Suzanne Olsen's Humor Blog - I don't offend some of the people most of the time

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DIY Projects (or Am I Crazy?)

Like many of you, I’ve been passing the time doing projects I’ve put off for a long time. The video shows what I’ve done. The narrative below reveals the challenges (screw-ups) that befell me doing them.

Projects I’ve been working on

I get inspired to do most of my “Do It Yourself” projects because I’m cheap.  I wanted to update our guest room comforter but couldn’t find anything I liked. I guess that’s not strictly true. I found things I like, but to afford them I would have to sell one, and maybe two, of my vital internal organs. 

Being fond of my kidneys and such, and what with extra time on my hands, and since the fabric store is about the only thing open, I decided to make the comforter. Theoretically, it’s pretty easy to do. It’s basically like making a sandwich. You take a top hunk of fabric and a bottom hunk of fabric (the bread), and you put some batting in between (the cheese). Sew them together and wallah, you’ve got a tasty comforter!

Like any recipe the problem comes in the execution. How big a hunk of fabric? How thick should that batting be? Too thick and it’ll be hard to get in my mouth.

Did I go too far with the sandwich analogy? I’m trying to say, in a clever way, that when I sew it’s always a recipe for misery. After much searching I finally found a nice cotton fabric at Joann’s I liked but they only had one yard left. It takes five to six yards to make a comforter with 45” wide fabric. I bought their one yard and ordered more online and, because I lack the most basic measuring skills, I didn’t order enough. When I went online to order more, it was sold out. From a financial standpoint, I was into this fabric too deep to scrap it and look for something else – I didn’t even get it on sale! So I pieced fragments together to make the back of the comforter – it’s the Frankenstein side.  

Father’s Day 2019

Father’s Day Fish Slippers

It’s Father’s Day, and my daughter sent her dad a pair of fish slippers. Thankfully my husband’s sense of humor got passed down to our kids.

Happy to Be Average

A couple of weeks ago I wrote about being average. I’ve pondered if it’s just being unmotivated, or not really wanting to work hard.

Nah, I don’t think so. 

My Guardian Angels

Stading beside the garden trellis I built
My garden trellis. Thank you Guardian Angel!

I know it’s not cool to talk about religious beliefs, unless it’s about “the universe.” I’m not sure who “the universe” is – sounds like a committee of aliens – but for some reason “the universe” casts its random favor on people. I prefer to call them Guardian Angels. Not only do they help me with the big things like avoiding a car crash or speed trap, but little things that happen all day long.

Torturing Your Husband with Back Seat Driving

This conversation is pretty much verbatim how I abused my poor husband when we met friends for a late dinner out of town. I was tired and he wasn’t getting me back to the motel quick enough. We had our little dog in the car with us. I’ve written it like a movie script – it’s pretty easy to figure out who’s talking (I’m the spiteful nag).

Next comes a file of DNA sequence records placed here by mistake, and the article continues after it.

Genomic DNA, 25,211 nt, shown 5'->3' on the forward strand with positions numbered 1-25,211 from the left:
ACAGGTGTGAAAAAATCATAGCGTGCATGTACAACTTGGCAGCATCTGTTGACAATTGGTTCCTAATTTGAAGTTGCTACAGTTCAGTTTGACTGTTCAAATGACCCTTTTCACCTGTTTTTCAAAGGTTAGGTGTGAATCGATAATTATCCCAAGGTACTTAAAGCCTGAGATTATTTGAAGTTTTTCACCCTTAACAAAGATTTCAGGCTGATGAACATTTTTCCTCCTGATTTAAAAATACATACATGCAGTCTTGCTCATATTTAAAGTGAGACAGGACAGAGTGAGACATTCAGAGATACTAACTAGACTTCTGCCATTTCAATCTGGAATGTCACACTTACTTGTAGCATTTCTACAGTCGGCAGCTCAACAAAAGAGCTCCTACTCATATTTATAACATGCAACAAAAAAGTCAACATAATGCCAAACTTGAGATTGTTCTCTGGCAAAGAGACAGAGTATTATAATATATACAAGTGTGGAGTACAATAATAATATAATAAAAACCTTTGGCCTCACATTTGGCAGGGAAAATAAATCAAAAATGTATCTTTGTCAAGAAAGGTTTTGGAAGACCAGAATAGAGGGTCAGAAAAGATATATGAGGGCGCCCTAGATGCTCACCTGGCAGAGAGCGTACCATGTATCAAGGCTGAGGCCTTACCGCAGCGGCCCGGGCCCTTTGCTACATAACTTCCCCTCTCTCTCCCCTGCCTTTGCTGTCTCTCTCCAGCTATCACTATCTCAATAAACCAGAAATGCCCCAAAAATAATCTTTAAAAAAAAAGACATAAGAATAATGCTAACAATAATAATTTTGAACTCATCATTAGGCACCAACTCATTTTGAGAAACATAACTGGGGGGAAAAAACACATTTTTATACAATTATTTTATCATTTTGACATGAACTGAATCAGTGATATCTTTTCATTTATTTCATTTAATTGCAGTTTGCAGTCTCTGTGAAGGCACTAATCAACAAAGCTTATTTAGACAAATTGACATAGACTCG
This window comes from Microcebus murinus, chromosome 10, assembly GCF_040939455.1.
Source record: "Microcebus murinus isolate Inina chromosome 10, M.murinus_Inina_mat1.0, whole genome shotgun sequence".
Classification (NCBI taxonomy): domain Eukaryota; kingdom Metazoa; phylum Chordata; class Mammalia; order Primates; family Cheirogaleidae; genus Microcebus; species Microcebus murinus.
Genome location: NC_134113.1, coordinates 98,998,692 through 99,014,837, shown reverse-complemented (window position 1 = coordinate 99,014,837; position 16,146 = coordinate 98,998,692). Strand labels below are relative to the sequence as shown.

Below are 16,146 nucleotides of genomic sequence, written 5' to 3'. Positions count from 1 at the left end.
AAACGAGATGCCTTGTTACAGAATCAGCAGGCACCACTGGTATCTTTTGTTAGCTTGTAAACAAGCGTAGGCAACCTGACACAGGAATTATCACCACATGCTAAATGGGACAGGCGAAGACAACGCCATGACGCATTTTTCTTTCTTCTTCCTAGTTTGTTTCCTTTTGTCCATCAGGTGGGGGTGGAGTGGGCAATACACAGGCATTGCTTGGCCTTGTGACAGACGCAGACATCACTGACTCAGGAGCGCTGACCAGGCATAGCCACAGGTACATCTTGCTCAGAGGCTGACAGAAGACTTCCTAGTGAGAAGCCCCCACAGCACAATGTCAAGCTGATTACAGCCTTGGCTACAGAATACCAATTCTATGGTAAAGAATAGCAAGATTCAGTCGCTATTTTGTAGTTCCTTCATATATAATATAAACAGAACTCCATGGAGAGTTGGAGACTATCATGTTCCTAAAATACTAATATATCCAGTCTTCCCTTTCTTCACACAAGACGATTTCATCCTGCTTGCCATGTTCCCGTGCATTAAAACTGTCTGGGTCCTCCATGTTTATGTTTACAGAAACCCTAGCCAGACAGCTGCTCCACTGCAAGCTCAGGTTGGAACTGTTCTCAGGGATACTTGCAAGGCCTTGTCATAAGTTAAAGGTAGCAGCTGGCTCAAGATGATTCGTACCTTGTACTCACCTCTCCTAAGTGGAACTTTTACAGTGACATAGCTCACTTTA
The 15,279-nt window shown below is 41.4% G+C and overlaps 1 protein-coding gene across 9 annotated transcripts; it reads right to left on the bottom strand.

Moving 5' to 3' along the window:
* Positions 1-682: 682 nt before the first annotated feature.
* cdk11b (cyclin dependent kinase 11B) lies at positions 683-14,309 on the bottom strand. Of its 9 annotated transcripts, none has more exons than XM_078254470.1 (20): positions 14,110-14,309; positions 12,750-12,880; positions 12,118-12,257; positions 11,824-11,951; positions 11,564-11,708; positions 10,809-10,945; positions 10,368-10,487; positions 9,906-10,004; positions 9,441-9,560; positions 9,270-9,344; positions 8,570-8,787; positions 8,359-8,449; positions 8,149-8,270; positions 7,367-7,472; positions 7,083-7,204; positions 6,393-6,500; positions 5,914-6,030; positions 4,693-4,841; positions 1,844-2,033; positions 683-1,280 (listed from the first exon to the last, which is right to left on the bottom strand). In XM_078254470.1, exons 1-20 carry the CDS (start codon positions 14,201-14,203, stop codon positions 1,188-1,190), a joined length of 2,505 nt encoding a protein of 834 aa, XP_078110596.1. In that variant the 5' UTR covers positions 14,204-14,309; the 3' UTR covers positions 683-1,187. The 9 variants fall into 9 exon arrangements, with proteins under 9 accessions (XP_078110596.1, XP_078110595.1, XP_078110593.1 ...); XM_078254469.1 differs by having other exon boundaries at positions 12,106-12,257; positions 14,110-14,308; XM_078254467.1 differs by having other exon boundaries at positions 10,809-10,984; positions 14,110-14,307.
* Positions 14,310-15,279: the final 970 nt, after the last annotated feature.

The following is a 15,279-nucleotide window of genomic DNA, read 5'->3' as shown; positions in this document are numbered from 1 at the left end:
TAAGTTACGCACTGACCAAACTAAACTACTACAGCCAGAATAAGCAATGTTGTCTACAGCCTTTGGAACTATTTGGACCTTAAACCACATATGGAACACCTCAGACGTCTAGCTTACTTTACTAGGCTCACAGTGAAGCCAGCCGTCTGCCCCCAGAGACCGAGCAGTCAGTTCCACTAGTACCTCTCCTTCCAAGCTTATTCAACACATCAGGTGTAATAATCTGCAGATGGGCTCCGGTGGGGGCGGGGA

You missed the exit.

No, I think it’s this next one.

On Being Average

In my youth people, strangers mostly, told me I looked like pretty, famous women: Sally Field, Cheryl Tiegs, and more recently, Joanne Woodward. I don’t, of course. I am pretty much average, don’t stand out in a crowd, the most un-famous, common person I know. Seriously, if someone wrote a book about average women, I’d be smack in the middle.

Our Family Vacation

Sunset at the Sheraton waiting for the manta rays to come to the spotlights.

Whew! Just got home from a week’s vacation and I’m absolutely worn out. I’m not sure whether we’re cheap and want to get our “money’s worth” out of a vacation, or we’re afraid that we’ll strangle each other if we don’t schedule up every second with body-draining activity.  Our family vacations are like running a marathon: get an early start, stay on the move all day, then collapse into bed at night in a body wrung out like a dishrag.

A Memory for Mother’s Day

Note: I wrote this when my daughter was around ten years old.  

It’s five in the afternoon, and I’m debating whether to sacrifice precious calories for a glass of wine, or save them for a piece of the ugliest cake on earth that my daughter, Kelly, made last night.  It’s really no contest. That cake! Oh, my! 

Our Sweet Momma

Photo of our sweet momma when she was young.

My momma was sweet – that’s a great gift to have in a mother.

I grew up in East Tennessee, where the summers were hotter than a half f…..ed fox in a forest fire, as my dad used to say. He was in the Navy and literally cussed like a sailor.

The Girl and the Piñata

I was at the high school tutoring in the second floor library on a warm, sunny day so the windows were open. I could hear a commotion outside, and when I looked out, I saw a class full of students in a half-circle yelling at a blindfolded girl who held a stick and stood in front of a piñata hanging from a tree.

I could understand the class being outside and soaking up some rare Oregon rays, but I couldn’t figure out the piñata. What did that have to do with economics or health? Maybe it was Spanish class, but it wasn’t even Cinco de Mayo, which I’ve been told means “put the empty mayonnaise jar in the sink.”

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Copyright © 2020 by Suzanne Olsen